Barbecue's Siren Song

Carey Friedman wants to bring back Grandpa Eddie's Alabama Ribs & BBQ.

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It’s hard to forget about barbecue. Grandpa Eddie’s Alabama Ribs & BBQ started out in 2005 as a little joint on Route 250 in Goochland County, then moved closer to town into a bigger space. And then it closed. This year would be its 10th anniversary.

“We were on track to do a million dollars in sales that year,” owner and former lawyer Carey Friedman says. That was back in 2011, and after a dispute with his landlord shut the restaurant’s doors, Friedman went on to take jobs in corporate restaurants in the West End -- he declines to mention which ones.

But the yearning to make barbecue never went away. Friedman's children grew up in the restaurant, he says -- it was the family’s living room. “[Barbecue] is what we do and who we are.”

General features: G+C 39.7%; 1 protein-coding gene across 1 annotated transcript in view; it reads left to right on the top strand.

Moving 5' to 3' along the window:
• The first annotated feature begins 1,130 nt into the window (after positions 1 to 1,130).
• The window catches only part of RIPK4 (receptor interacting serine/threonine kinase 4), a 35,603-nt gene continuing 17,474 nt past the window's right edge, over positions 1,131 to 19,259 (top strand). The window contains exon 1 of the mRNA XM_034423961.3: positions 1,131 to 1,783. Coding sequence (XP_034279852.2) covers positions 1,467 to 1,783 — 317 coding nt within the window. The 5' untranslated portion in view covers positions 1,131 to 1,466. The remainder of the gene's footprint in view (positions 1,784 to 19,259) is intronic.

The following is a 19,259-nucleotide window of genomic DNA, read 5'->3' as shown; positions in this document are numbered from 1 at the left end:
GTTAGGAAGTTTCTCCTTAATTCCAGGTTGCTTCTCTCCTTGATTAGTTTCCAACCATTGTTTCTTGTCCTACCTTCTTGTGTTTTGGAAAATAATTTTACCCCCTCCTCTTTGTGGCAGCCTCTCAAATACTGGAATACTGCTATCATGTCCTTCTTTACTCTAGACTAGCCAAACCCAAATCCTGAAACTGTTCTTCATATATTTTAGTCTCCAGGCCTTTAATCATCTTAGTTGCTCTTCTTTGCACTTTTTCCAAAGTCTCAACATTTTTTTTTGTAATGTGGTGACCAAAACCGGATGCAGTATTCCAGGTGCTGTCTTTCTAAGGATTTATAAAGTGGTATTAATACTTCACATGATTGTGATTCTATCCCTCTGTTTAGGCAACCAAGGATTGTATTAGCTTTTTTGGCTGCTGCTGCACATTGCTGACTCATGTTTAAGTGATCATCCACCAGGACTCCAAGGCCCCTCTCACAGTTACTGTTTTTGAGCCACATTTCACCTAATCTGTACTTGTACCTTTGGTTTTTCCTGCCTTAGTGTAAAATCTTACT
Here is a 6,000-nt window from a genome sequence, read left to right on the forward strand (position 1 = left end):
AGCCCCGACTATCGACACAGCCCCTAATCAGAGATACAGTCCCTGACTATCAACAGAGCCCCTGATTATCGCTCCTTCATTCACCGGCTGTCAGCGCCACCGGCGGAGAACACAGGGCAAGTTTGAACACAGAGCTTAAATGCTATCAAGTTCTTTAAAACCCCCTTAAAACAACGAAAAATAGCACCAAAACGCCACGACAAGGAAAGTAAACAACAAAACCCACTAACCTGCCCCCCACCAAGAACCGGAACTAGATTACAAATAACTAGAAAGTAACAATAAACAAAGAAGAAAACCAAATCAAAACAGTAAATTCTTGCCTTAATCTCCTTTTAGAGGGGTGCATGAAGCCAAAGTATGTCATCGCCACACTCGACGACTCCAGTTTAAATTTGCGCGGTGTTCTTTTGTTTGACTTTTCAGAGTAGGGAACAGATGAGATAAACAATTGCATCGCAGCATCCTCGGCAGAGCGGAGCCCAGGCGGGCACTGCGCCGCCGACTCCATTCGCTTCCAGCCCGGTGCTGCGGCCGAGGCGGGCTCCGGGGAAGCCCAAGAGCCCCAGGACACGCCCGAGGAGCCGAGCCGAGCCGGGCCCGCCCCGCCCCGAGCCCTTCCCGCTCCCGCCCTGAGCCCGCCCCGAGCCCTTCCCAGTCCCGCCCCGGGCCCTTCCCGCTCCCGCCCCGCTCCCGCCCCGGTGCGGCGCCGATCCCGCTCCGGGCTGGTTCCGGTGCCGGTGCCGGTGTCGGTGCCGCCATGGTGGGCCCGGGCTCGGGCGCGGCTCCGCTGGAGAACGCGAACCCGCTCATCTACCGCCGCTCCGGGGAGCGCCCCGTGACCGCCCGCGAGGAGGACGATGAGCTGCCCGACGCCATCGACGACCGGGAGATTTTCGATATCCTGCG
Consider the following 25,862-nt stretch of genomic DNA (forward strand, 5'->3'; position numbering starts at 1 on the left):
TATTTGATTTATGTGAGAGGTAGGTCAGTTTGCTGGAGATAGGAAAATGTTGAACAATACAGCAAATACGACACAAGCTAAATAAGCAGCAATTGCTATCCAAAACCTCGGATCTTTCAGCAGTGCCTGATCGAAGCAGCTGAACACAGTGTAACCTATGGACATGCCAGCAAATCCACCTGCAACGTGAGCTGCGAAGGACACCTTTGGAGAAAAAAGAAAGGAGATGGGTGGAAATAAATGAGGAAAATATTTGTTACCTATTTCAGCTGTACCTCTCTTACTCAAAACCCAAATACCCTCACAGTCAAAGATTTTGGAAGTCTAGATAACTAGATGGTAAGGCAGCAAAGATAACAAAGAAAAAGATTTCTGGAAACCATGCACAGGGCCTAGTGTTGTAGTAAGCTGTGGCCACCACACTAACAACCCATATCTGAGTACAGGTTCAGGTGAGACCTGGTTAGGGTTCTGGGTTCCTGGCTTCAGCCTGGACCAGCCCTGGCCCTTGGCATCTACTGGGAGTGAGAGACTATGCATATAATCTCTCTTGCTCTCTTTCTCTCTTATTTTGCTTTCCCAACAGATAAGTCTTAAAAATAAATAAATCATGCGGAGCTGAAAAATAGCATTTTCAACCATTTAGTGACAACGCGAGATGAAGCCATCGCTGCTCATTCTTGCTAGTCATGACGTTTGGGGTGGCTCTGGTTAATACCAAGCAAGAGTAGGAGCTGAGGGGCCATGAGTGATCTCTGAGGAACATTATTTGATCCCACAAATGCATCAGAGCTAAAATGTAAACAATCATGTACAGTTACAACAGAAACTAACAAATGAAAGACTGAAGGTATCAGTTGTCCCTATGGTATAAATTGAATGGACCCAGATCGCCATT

Recently, Friedman took a drastic step. He quit his job and started a Go Fund Me campaign to get Grandpa Eddie’s back up and running -- this time as a food truck. “It’s a real way to test the need for us in the marketplace,” Friedman says. For the last four years, he says, former customers have come up to him while he was working in other restaurants to ask when Grandpa Eddie’s would reopen.

Friedman thinks a food truck is the best way to get back in the game. “We can go to where the people are, be more agile. And it’s more fun.”

Now he’s looking at trucks and trying to figure out how to sell his memorable peanut butter pie the most efficient way.

“The goal is to get out there as soon as we can,” Friedman says. “It’s been a long time.”

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